All Stand for the High Sheriff of Greater Manchester
Tuesday, 29 January 2013
Girls and boys from Bolton School have enjoyed a visit from the High Sheriff of Greater Manchester. There was a large lunchtime gathering in the Boys’ Division Great Hall as historians, school academic societies and interested parties of all ages assembled to hear George Almond CBE, the current presiding Sheriff, relate a history of the position and explain his role in today’s world.
The position of High Sheriff dates back over 1,000 years to Saxon times when the presiding King appointed “Shire Reeves” in an attempt to quell disorder throughout the shires or counties. The term Shire Reeve later conflated to the word Sheriff. Their first and foremost job was to keep order and many had wide powers and raised their own armies. These armies would, in turn, serve the King when needed. The Sheriff also collected local taxes which were paid into the national exchequer.
Over the last two centuries many of their duties have passed over to local police forces, magistrates and courts. The position lasts for one year only and is open to anyone who has a wide knowledge and understanding of the county, including its social problems. The appointment is made by the Queen and is done through a traditional ceremony called “Pricking the Lites” which dates back to the time of Queen Elizabeth I when she allegedly chose the first sheriffs by pricking a parchment with a bodkin.
Today, there are 55 High Sheriffs serving the counties of England and Wales and whilst the role has evolved over time, supporting the Crown and the Judiciary remain central elements of the position. In addition, High Sheriffs work closely with the Police and crime prevention agencies to develop and promote crime reduction initiatives, especially amongst young people. They also assist numerous local charities and faith groups within the community.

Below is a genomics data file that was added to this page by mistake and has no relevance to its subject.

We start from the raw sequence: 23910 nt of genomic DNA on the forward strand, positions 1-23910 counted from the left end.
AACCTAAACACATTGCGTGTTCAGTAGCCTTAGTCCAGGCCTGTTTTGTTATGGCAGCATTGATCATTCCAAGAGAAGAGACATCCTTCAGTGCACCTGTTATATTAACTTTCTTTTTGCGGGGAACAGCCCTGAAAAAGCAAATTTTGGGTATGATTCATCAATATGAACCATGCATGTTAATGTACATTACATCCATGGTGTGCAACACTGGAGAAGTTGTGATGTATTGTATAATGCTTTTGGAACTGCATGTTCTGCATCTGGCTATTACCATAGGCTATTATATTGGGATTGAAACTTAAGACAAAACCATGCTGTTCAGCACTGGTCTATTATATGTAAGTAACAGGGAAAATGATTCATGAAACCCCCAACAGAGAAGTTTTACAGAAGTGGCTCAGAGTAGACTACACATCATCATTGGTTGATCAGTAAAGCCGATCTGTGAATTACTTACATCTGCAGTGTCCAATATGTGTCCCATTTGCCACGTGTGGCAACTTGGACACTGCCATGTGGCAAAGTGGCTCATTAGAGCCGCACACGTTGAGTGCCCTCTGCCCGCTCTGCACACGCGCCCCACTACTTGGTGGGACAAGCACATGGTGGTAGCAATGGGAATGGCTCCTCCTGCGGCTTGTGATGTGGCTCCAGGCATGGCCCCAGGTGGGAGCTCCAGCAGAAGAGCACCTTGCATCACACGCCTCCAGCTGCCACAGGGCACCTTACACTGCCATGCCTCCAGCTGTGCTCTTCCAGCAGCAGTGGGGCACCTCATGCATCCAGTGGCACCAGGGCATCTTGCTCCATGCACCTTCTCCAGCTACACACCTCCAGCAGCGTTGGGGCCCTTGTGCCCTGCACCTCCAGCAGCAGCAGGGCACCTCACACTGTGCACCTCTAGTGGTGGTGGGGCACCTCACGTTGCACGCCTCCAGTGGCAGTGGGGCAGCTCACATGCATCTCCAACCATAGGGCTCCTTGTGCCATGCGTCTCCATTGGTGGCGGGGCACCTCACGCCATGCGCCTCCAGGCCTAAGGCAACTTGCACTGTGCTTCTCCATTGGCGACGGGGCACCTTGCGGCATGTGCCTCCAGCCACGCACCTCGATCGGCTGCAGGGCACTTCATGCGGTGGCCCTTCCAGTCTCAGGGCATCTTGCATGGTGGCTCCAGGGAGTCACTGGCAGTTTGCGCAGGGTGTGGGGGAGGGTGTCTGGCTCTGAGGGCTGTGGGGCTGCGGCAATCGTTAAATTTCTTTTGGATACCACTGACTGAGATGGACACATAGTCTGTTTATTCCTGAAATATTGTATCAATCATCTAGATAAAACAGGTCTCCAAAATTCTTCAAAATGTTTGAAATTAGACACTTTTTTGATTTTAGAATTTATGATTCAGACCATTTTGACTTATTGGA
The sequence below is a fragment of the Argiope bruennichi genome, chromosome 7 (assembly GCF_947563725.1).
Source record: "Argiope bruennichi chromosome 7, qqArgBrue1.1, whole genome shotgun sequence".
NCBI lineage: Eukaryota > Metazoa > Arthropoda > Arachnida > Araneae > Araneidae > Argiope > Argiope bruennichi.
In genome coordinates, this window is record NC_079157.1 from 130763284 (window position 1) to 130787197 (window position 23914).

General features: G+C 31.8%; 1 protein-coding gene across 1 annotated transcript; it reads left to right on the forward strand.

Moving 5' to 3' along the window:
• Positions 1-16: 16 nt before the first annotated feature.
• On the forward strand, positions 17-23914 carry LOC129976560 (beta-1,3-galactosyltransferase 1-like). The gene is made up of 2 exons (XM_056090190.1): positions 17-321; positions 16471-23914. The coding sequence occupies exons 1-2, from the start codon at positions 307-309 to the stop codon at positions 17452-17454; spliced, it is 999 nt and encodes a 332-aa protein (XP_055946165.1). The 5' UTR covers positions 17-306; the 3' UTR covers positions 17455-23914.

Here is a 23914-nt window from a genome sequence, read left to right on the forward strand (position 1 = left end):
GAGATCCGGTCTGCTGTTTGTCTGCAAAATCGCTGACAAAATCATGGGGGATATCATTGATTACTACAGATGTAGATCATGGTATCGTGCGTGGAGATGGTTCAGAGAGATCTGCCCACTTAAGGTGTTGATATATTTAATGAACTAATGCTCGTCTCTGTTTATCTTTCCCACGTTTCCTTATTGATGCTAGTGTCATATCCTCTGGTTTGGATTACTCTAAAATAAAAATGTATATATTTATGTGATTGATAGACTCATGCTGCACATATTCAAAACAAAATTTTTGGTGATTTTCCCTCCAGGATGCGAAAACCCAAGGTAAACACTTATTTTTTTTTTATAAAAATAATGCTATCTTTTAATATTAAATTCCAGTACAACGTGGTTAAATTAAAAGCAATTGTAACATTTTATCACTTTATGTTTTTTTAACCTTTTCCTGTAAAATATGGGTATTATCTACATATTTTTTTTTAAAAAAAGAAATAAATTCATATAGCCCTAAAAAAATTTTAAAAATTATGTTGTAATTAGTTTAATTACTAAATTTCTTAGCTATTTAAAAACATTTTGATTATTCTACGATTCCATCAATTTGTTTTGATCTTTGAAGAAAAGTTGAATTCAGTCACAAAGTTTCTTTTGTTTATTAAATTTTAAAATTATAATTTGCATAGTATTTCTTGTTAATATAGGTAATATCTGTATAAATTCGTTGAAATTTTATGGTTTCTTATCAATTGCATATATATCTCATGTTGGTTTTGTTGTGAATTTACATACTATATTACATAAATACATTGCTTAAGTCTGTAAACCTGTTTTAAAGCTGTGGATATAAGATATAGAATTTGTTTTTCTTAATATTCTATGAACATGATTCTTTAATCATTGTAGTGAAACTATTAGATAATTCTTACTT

The High Sheriff said: “Sixty to 70% of my time has been with the police and I have been spent long periods working hard at the Young Offenders’ Institution at Hindley. Much of my work has been with young people, many of whom cannot read or write and who quite literally may have never visited the countryside or have an understanding of where our food comes from. It is important to equip these people with vocational skills, be it in music or in a trade such as building. I have also been doing a lot of work with charities such as Barnardo’s.”
The presentation ended with pupils posing a variety of intelligent questions.
Prior to his talk, the High Sheriff had met the Headmaster and been given a tour of the campus by a Sixth Form student – grounds that he was familiar with as his son had attended Bolton School fifteen years ago.